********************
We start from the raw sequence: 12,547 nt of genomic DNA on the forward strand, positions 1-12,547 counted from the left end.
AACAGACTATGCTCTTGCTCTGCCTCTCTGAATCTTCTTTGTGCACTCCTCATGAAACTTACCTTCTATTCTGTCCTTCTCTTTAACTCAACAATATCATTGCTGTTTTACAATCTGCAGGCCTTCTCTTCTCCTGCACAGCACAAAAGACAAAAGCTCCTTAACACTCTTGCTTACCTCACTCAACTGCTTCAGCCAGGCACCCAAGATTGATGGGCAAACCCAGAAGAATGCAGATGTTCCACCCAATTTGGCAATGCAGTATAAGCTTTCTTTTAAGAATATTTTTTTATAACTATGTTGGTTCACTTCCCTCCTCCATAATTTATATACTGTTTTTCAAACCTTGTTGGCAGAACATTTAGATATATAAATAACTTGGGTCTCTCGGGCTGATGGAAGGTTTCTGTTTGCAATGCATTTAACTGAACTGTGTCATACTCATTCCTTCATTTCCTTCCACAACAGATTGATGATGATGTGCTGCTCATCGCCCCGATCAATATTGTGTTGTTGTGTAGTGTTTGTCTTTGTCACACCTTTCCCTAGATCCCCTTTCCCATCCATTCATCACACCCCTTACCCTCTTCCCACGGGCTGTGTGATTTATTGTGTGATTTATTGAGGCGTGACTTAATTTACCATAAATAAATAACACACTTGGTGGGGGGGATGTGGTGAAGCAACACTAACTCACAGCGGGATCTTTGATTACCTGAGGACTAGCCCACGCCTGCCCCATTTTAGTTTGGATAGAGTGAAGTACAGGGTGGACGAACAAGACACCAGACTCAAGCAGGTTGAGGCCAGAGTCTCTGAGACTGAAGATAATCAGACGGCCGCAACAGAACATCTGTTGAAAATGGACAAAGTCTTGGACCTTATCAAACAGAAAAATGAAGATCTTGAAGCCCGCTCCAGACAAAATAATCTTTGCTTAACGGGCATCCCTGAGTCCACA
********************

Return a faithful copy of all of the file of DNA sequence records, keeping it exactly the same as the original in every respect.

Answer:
We start from the raw sequence: 12,547 nt of genomic DNA on the forward strand, positions 1-12,547 counted from the left end.
AACAGACTATGCTCTTGCTCTGCCTCTCTGAATCTTCTTTGTGCACTCCTCATGAAACTTACCTTCTATTCTGTCCTTCTCTTTAACTCAACAATATCATTGCTGTTTTACAATCTGCAGGCCTTCTCTTCTCCTGCACAGCACAAAAGACAAAAGCTCCTTAACACTCTTGCTTACCTCACTCAACTGCTTCAGCCAGGCACCCAAGATTGATGGGCAAACCCAGAAGAATGCAGATGTTCCACCCAATTTGGCAATGCAGTATAAGCTTTCTTTTAAGAATATTTTTTTATAACTATGTTGGTTCACTTCCCTCCTCCATAATTTATATACTGTTTTTCAAACCTTGTTGGCAGAACATTTAGATATATAAATAACTTGGGTCTCTCGGGCTGATGGAAGGTTTCTGTTTGCAATGCATTTAACTGAACTGTGTCATACTCATTCCTTCATTTCCTTCCACAACAGATTGATGATGATGTGCTGCTCATCGCCCCGATCAATATTGTGTTGTTGTGTAGTGTTTGTCTTTGTCACACCTTTCCCTAGATCCCCTTTCCCATCCATTCATCACACCCCTTACCCTCTTCCCACGGGCTGTGTGATTTATTGTGTGATTTATTGAGGCGTGACTTAATTTACCATAAATAAATAACACACTTGGTGGGGGGGATGTGGTGAAGCAACACTAACTCACAGCGGGATCTTTGATTACCTGAGGACTAGCCCACGCCTGCCCCATTTTAGTTTGGATAGAGTGAAGTACAGGGTGGACGAACAAGACACCAGACTCAAGCAGGTTGAGGCCAGAGTCTCTGAGACTGAAGATAATCAGACGGCCGCAACAGAACATCTGTTGAAAATGGACAAAGTCTTGGACCTTATCAAACAGAAAAATGAAGATCTTGAAGCCCGCTCCAGACAAAATAATCTTTGCTTAACGGGCATCCCTGAGTCCACA